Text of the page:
Industrial Surge Protector Teardown

Surge protectors are a common item in the modern household, but the Meanwell unit that [Big Clive] tears apart was clearly intended for commercial use. In fact, he mentions it was made for outdoor signage. Removing the rear panel didn’t help much — the entire unit was potted in resin — but that didn’t stop [Clive]. Removing the resin revealed only a few components surrounded by a sand-like substance.

There’s no circuit board inside. Components are just wired together before potting. The significant player inside is a metal oxide varistor with a thermal fuse. [Clive] draws out a schematic, which is deceptively simple. The two LEDs are an older style of green LED, and he explains why the choice of LED is important in this application. In typical operation, the LEDs light. If a fuse blows, at least one of the LEDs will extinguish.

Not all useful circuits have to be complicated. This is an excellent example of how a simple but well-constructed design can succeed commercially.

Not all surge protectors are built this well. If you need a refresher on how varistors work, we can help with that.

12 thoughts on “Industrial Surge Protector Teardown

    1. Agreed they could have picked a better name. It’s no Lambda or HP, but Meanwell is definitely a notch or two above your typical Amazon-grade power components. Do a side-by-side teardown and it’s obvious.

    1. “…I had a Siemens FirstSurge Pro (FS140) whole house surge protector installed.”

      Anything that uses “surge protector” and “whole house” (whole anything in-fact) in the same sentence is designed badly – it is a “single-point-of-failure” design (SPF or SPoF). Common-sense power distribution does exactly what it says, “DISTRIBUTE” the power to where it is still needed and remove only the branches that fail. Each branch has a fuse with an indicator. In a modern system you can service a failed branch safely without affecting the good branches. Of-course, when it comes to electrical distribution systems, YMMV. It’s always good to check your system first to understand what you’re dealing with – especially with old installations.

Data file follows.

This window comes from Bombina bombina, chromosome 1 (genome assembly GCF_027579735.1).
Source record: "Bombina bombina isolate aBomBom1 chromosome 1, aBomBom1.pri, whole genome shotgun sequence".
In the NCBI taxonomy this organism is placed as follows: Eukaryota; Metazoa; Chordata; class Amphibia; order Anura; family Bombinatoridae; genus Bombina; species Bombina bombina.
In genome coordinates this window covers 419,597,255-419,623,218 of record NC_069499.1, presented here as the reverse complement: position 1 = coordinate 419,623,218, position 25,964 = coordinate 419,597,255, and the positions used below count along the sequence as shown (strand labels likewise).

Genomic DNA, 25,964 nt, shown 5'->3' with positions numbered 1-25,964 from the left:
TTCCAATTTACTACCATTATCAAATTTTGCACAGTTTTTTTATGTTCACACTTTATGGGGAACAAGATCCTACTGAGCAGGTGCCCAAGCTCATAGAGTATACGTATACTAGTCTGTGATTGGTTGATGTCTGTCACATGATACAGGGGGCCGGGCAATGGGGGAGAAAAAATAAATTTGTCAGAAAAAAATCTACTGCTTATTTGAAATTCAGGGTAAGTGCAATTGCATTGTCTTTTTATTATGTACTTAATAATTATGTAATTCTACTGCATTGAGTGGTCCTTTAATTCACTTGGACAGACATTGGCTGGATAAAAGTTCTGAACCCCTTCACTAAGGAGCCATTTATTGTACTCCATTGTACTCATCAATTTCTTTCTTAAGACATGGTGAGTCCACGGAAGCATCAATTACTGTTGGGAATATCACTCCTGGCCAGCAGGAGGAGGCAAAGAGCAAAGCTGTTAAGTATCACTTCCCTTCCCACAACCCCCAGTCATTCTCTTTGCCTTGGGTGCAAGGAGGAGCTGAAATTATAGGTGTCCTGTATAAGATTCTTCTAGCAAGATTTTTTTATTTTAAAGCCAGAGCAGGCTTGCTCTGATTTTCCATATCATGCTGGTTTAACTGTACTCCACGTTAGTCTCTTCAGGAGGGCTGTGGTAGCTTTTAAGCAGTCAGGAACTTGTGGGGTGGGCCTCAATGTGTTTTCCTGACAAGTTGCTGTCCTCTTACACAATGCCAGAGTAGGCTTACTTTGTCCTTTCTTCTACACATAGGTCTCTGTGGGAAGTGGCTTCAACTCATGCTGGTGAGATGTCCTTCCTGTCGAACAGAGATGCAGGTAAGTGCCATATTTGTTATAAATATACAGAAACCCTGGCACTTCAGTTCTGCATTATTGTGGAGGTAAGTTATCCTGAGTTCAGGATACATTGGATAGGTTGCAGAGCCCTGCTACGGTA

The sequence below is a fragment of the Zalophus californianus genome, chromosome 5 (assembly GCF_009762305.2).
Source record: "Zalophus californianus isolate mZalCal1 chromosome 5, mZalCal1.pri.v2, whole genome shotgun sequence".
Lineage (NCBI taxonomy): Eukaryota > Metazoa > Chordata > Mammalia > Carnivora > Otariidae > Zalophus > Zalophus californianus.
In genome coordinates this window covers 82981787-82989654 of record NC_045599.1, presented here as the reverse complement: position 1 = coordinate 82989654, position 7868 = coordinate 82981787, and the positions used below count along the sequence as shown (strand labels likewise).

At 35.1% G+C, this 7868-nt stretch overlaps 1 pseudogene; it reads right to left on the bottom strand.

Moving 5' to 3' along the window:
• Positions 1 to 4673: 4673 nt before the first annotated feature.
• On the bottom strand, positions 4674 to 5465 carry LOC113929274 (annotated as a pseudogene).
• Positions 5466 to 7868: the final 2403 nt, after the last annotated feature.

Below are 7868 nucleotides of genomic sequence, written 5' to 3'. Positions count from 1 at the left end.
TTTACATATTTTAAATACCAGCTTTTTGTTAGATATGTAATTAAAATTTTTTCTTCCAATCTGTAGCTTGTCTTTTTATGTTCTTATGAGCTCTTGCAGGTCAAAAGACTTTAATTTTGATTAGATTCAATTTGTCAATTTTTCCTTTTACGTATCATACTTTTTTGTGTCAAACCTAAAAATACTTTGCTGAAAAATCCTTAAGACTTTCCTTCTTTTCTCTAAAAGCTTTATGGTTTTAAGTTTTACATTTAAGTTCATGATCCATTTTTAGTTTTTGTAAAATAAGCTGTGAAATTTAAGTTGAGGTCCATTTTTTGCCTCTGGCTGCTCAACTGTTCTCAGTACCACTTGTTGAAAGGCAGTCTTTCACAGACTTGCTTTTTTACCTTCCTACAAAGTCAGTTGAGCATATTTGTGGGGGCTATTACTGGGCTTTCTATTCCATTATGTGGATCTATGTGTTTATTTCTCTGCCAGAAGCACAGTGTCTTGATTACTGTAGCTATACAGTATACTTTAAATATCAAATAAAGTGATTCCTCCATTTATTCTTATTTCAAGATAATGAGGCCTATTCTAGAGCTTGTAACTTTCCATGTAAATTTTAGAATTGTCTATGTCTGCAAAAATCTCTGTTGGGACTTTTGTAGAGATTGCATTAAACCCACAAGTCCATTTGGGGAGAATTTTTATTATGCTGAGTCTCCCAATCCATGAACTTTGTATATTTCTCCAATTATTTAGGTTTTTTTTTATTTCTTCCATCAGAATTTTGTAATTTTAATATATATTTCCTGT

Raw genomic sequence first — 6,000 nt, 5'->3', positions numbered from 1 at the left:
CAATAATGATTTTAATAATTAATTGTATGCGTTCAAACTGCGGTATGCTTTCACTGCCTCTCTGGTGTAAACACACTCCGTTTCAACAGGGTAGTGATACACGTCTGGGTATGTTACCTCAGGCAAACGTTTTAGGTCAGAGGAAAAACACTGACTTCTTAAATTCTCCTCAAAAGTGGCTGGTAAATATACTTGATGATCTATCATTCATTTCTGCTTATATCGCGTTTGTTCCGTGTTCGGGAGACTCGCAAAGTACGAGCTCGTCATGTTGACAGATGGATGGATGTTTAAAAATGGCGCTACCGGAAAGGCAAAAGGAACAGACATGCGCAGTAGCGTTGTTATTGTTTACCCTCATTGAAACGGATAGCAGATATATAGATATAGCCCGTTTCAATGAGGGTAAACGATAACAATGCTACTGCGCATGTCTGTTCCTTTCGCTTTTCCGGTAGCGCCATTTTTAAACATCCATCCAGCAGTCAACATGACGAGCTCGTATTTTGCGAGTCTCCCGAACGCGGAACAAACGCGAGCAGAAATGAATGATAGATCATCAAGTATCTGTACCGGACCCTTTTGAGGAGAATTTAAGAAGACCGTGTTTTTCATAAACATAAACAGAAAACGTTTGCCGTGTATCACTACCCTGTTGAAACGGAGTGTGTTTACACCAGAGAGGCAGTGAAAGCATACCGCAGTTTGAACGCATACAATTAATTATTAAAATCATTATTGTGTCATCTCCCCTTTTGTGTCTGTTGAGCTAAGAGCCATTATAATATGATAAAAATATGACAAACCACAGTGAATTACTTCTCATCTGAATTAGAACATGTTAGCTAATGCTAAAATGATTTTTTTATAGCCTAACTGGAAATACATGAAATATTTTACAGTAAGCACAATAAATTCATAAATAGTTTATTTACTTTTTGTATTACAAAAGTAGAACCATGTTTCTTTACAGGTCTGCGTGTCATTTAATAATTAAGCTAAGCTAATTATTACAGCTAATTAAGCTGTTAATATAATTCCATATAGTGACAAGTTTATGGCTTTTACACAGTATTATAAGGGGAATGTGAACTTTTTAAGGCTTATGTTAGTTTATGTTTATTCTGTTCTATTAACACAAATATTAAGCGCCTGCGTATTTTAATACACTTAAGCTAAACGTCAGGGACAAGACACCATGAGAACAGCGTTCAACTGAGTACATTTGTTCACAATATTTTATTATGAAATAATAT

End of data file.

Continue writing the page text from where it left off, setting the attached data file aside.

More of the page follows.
1. I’m still using Zero Surge units and have been very very successful with them.
    Unlike MOV based units they do not use sacrificial comments.
    MOV’s degraded and there is no way to test them in circuit.
    The test of an MOV is destructive to the device.

    The problem in a house is two fold.
    First you have small 1200V surges occuring all day long from any inductive load in house.
    The second is that the ground the surge protector is not actually connected to earth ground but earth ground plus x amount of wire that has inductance and capacitence.

  2. Described is secondary protector. It has internal fusing to disconnect, which if you don’t notice that the LED is out, leaves your device without protection for the next hit. For tower/cell sites, and by extension if you want for your own house, use devices rated under UL 1449, the Standard for Surge Protective Devices (SPDs), edition 5 issued January 8, 2021. All MOV’s fail short and hot. In a high end unit, it doesn’t have internal fusing, but is robust enough to open the upstream fuse (like 100A or 200A mains fuse). Then you do know you were hit and that the MOV did it’s job. Temporary power recovery is possible by disconnecting the MOV… yeah… requires an electrician. They rarely fail!

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